Ross Douthat offers a contrarian defense of the Electoral College:

Debates about the Electoral College, like the one that Democrats have lately instigated, often get bogged down in disputes about the intentions of the founding generation — whether they were trying to check mob rule, prop up Southern power, preserve the power of small states, or simply come to a necessarily arbitrary constitutional compromise.

These disputes are historically interesting but somewhat practically irrelevant…

Is there a case for a system that sometimes produces undemocratic outcomes? I think so, on two grounds. First, it creates incentives for political parties and candidates to seek supermajorities rather than just playing for 50.1 percent, because the latter play is a losing one more often than in a popular-vote presidential system.

Second, it creates incentives for political parties to try to break regional blocs controlled by the opposition, rather than just maximizing turnout in their own areas, because you win the presidency consistently only as a party of multiple regions and you can crack a rival party’s narrow majority by flipping a few states.

According to this — admittedly contrarian — theory, the fact that the Electoral College produces chaotic or undemocratic outcomes in moments of ideological or regional polarization is actually a helpful thing, insofar as it drives politicians and political hacks (by nature not the most creative types) to think bigger than regional blocs and 51 percent majorities.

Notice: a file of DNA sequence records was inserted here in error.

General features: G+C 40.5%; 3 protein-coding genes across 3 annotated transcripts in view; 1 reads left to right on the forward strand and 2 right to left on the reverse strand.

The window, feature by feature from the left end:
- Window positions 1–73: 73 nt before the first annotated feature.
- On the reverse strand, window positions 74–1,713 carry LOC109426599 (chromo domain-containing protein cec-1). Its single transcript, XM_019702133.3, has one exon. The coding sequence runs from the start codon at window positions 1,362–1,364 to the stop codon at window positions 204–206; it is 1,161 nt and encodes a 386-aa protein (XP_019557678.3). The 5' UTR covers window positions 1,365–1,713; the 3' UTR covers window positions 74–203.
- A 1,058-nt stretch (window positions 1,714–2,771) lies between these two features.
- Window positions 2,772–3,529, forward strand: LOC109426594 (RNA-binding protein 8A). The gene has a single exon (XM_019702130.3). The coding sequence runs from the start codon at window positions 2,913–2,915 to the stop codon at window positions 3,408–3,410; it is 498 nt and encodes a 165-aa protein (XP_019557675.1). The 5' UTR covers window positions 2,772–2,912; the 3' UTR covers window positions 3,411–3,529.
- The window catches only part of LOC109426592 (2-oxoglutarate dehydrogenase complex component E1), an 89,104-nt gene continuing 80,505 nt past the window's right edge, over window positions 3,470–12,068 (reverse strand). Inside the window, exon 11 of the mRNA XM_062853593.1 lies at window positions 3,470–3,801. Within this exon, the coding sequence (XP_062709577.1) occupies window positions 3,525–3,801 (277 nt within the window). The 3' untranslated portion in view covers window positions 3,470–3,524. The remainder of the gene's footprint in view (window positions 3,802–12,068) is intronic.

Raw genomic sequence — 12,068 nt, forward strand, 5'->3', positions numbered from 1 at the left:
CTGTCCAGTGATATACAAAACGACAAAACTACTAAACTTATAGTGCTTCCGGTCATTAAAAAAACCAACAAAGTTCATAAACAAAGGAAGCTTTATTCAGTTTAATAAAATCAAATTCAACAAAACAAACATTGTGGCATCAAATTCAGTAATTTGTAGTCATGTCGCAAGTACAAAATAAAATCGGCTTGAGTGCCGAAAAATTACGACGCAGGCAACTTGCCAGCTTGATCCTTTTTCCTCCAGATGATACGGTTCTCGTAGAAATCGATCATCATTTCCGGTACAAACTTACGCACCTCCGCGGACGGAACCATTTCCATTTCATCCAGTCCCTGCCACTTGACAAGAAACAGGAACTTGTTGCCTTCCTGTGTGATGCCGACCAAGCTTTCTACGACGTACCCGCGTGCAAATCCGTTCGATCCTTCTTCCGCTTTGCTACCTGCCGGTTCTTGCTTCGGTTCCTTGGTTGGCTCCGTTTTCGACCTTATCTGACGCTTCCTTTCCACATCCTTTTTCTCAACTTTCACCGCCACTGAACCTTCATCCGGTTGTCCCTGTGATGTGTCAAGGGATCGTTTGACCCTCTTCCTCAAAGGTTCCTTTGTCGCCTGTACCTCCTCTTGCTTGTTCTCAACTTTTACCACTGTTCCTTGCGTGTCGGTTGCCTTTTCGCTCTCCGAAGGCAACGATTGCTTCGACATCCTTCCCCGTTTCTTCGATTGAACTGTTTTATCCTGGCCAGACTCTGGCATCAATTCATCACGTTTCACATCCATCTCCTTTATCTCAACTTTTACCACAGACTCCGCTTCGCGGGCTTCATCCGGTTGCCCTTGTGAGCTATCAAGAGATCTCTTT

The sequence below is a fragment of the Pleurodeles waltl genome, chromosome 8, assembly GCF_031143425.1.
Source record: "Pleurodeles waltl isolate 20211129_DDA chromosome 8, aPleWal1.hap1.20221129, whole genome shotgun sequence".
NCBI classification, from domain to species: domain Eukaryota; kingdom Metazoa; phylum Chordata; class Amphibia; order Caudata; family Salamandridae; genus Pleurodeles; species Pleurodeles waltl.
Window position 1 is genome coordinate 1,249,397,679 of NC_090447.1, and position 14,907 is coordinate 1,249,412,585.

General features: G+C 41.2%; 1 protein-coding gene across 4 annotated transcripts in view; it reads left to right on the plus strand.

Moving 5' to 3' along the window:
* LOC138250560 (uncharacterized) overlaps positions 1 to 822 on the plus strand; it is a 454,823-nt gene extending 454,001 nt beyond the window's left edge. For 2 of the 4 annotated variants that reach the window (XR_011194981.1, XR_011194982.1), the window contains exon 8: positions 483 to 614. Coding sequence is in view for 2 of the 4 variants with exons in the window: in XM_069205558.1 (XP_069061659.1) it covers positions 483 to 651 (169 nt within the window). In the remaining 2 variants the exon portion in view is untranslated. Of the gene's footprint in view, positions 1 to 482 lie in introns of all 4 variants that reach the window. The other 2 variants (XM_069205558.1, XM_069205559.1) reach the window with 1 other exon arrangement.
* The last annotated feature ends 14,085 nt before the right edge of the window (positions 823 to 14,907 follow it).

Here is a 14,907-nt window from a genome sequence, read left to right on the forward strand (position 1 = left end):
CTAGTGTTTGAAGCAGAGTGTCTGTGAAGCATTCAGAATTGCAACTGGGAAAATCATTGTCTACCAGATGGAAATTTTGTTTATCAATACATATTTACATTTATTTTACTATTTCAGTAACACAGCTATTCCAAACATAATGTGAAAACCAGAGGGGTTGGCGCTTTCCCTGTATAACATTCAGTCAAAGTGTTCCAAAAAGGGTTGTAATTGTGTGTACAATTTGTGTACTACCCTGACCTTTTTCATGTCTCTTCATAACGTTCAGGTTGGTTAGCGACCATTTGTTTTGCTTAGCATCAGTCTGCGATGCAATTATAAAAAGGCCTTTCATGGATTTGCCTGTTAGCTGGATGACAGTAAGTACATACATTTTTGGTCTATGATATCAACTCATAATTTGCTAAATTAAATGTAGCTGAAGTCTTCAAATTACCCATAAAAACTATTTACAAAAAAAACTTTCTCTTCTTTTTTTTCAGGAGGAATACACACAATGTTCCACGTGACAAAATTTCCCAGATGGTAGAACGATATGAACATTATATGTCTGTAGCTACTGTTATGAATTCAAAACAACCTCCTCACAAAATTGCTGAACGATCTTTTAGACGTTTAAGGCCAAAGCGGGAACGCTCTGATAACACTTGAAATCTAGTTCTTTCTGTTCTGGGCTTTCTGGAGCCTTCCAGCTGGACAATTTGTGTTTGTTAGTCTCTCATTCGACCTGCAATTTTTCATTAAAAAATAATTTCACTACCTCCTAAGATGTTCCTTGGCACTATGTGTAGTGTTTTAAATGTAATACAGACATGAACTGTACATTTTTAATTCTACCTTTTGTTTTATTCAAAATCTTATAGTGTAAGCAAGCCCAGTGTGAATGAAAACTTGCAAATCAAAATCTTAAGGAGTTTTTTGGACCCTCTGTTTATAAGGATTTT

The principle of federalism is almost never raised when I see the Electoral College’s merits brought up. Transitioning to a national popular vote would only make worse the present state of affairs, where governors and states act as little more than regional territorial managers for a central federal apparatus. A national popular vote would also lead to enormous disengagement from constituencies whose interests would be more or less permanently shut out, and that alone is a recipe for weakening the body politic.

But whatever present debate really exists over the Electoral College can be answered more simply by point out that Donald Trump didn’t win the presidency thanks so much to a flawed or outdated electoral system, as he did thanks to the failure of Hillary Clinton’s get-out-the-vote efforts: “Donald Trump will be president thanks to 80,000 people in three states…

If those 80,000 people had voted differently, would there be hand-wringing about a supposedly outmoded system? No.